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Our Spiritual Headphones And Where We Are Really Missing Out

Our personal headphones lead us to missing out on many things. This includes our ability to listen and hear, our ability to know what is right and to serve God's world.

A lot of people suffer from the fear of missing out, or FOMO. You see, we all like to be included and don’t want to be the one missing out on the good times, great experiences and epic moments.

During a conversation with a worship leader, I was struck by her reference of a need to sometimes “take the earbuds out” when it’s evident that she is not connecting with those she is expected to lead. Indeed, it’s a powerful metaphor. In the context she provided, it’s about a missing connection. I think it goes deeper than that, though.

As people, we think, act, and react based upon our knowledge and experiences. It’s because these things form our values and our understanding of what we continually believe to be true. Also as people, we tend to use actual and metaphorical earbuds to gain a superficial means for zoning out. Essentially, we gain an escape by enacting our natural mechanisms to flee or take flight from hardships.

Our personal headphones lead us to missing out on many things. This includes our ability to listen and hear, our ability to know what is right and to serve God's world.

Our personal headphones lead us to missing out on many things. This includes our ability to listen and hear, our ability to know what is right and to serve God’s world.

In a sense, the earbuds give us a way to be comfortably numb. It’s in that comfort, though, that we are genuinely missing out.

You see and recognize what is right but refuse to act on it. You hear with your ears, but you don’t really listen.” – Isaiah 42:20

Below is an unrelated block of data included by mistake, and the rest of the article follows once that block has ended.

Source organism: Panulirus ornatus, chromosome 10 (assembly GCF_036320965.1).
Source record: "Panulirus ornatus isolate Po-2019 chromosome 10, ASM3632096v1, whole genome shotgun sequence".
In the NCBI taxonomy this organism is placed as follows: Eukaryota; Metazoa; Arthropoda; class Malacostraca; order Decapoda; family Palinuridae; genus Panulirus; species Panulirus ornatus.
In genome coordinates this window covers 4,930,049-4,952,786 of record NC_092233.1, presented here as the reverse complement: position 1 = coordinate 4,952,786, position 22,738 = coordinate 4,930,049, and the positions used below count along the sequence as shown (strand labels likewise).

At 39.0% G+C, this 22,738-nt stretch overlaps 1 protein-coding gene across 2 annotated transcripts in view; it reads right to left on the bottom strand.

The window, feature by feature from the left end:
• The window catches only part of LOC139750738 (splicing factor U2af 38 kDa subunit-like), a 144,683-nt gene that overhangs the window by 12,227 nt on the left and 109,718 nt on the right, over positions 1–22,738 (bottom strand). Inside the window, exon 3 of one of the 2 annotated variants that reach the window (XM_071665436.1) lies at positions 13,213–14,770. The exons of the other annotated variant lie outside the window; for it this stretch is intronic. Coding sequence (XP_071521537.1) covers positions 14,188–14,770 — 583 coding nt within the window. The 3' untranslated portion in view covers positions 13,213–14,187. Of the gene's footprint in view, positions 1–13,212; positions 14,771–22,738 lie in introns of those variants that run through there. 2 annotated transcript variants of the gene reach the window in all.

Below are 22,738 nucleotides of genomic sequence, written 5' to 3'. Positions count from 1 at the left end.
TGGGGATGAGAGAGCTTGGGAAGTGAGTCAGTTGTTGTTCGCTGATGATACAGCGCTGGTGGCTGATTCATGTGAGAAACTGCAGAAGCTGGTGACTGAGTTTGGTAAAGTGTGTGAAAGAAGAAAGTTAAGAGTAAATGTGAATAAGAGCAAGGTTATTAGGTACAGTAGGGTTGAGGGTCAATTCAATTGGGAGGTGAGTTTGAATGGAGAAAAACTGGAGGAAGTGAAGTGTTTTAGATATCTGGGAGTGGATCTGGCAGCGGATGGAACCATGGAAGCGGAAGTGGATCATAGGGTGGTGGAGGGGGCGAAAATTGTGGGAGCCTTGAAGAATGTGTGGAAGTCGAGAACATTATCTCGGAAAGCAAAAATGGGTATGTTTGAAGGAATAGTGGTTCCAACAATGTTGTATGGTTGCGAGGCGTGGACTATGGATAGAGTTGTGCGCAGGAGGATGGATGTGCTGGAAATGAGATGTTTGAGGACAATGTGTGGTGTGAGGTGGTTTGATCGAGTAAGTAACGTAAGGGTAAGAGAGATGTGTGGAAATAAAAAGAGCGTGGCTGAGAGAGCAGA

You’re Missing Out on a Way to Listen and Hear More

When we put on our personal headphones, we create the sound and environment we seek. Divert our eyes and we can pretty much disconnect. We create our own forms of blindness and deafness. With our headphones on, even though we may hear many things, we may be tuning out what God really wants us to hear.

If we were to look back a few verses, to Isaiah 42:18, we read “Hear, you deaf, and look, you blind, that you may see!” – this implies the fact that if we chose to, we can hear and see. It is a choice. A choice to remove the obstructions from our self-inflicted blindness and deafness.

You’re Missing Out on Knowing What is Right

Similar to this verse in Isaiah, is something I read while studying the book of Amos. I was struck by the terrible indictment that occurs in chapter 3. It says the people of Israel don’t even know how to do right! In fact, it’s worse than that. You see, the actually thought there were doing right. So, even worse than not knowing how to do right, they didn’t even know they were in the wrong!

With our personal headphones firmly planted in place, we too often fall into the trappings of our personal bubbles. In those bubbles, we gain comfort in routine and in knowing what we know. Rarely, if ever, do we accept that there are things we do not know. And, even if we do gain that understanding, we can easily dismiss it as irrelevant or not fitting into our mold.

Remove your headphones to open yourself to broader perspectives. Your world and way of understanding might be mighty smaller than you ever thought possible.

You’re Missing Out on a A Connection With God’s World

The third way we are missing out by keeping our spiritual headphones on is the connection to God and to God’s world. We’ll explore this more in another post. For now, though, as this passage in Isaiah shows, we cut ourselves off from serving God when we wear our spiritual headphones. And, in cutting ourselves off from serving God, we cut ourselves off from God’s people.

Circling back to the conversation I had with the worship leader who inspired this YLU topic, this point becomes quite clear. A musician wears earbuds or headphones (also called in-ear monitors, or IEMs) to control what it is that they want to hear. In some cases, it’s to just hear their own voice. In other cases, it’s to be selective of what other sounds they can and cannot hear.

Ironically, IEMs do help the vocalist stay in rhythm. However, there are times when the vocalist, especially a worship leader, must better hear the people they are meant to be leading. The headphones, in such an instance, cuts them off from the rest of the flock.

Stop missing out. Restore your connection to God's world & take out the earbuds. Click To Tweet

About Chad Gramling

Chad Gramling makes his home in Indiana with his wife and three daughters. He’s the founder and primary blogger at 1Glories, a vision cast onto his heart and detailed in Listen Up Kids: Foolish Dreams, Syncing with God & Running to Win.